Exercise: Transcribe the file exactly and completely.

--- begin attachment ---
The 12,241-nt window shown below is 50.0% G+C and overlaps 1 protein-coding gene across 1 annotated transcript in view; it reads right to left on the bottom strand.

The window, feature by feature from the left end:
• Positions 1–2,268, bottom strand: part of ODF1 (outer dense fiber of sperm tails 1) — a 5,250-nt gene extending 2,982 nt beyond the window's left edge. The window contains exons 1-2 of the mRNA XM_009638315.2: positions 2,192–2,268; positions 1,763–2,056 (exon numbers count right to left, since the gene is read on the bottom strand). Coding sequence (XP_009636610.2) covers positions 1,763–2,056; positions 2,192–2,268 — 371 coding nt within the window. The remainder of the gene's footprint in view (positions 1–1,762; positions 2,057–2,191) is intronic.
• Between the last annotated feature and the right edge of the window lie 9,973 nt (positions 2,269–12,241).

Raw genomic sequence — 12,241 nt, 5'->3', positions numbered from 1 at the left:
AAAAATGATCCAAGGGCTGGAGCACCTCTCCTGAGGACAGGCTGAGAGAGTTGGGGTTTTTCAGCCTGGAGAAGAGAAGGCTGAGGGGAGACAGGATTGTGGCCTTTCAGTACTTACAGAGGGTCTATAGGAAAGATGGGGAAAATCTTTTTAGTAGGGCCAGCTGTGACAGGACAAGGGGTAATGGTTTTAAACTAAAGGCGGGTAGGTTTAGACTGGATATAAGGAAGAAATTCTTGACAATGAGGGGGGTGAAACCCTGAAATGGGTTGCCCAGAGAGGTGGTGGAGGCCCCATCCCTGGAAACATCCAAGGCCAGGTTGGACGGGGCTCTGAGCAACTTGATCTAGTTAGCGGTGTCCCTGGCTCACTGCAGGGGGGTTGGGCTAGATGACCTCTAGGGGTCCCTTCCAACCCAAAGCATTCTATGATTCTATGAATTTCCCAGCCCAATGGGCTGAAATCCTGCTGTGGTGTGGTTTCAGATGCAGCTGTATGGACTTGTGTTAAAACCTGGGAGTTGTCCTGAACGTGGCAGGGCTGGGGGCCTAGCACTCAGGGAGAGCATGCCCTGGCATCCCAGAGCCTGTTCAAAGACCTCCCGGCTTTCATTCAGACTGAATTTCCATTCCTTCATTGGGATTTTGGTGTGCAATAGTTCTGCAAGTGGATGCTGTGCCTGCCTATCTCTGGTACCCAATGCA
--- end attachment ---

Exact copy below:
The 12,241-nt window shown below is 50.0% G+C and overlaps 1 protein-coding gene across 1 annotated transcript in view; it reads right to left on the bottom strand.

The window, feature by feature from the left end:
• Positions 1–2,268, bottom strand: part of ODF1 (outer dense fiber of sperm tails 1) — a 5,250-nt gene extending 2,982 nt beyond the window's left edge. The window contains exons 1-2 of the mRNA XM_009638315.2: positions 2,192–2,268; positions 1,763–2,056 (exon numbers count right to left, since the gene is read on the bottom strand). Coding sequence (XP_009636610.2) covers positions 1,763–2,056; positions 2,192–2,268 — 371 coding nt within the window. The remainder of the gene's footprint in view (positions 1–1,762; positions 2,057–2,191) is intronic.
• Between the last annotated feature and the right edge of the window lie 9,973 nt (positions 2,269–12,241).

Raw genomic sequence — 12,241 nt, 5'->3', positions numbered from 1 at the left:
AAAAATGATCCAAGGGCTGGAGCACCTCTCCTGAGGACAGGCTGAGAGAGTTGGGGTTTTTCAGCCTGGAGAAGAGAAGGCTGAGGGGAGACAGGATTGTGGCCTTTCAGTACTTACAGAGGGTCTATAGGAAAGATGGGGAAAATCTTTTTAGTAGGGCCAGCTGTGACAGGACAAGGGGTAATGGTTTTAAACTAAAGGCGGGTAGGTTTAGACTGGATATAAGGAAGAAATTCTTGACAATGAGGGGGGTGAAACCCTGAAATGGGTTGCCCAGAGAGGTGGTGGAGGCCCCATCCCTGGAAACATCCAAGGCCAGGTTGGACGGGGCTCTGAGCAACTTGATCTAGTTAGCGGTGTCCCTGGCTCACTGCAGGGGGGTTGGGCTAGATGACCTCTAGGGGTCCCTTCCAACCCAAAGCATTCTATGATTCTATGAATTTCCCAGCCCAATGGGCTGAAATCCTGCTGTGGTGTGGTTTCAGATGCAGCTGTATGGACTTGTGTTAAAACCTGGGAGTTGTCCTGAACGTGGCAGGGCTGGGGGCCTAGCACTCAGGGAGAGCATGCCCTGGCATCCCAGAGCCTGTTCAAAGACCTCCCGGCTTTCATTCAGACTGAATTTCCATTCCTTCATTGGGATTTTGGTGTGCAATAGTTCTGCAAGTGGATGCTGTGCCTGCCTATCTCTGGTACCCAATGCA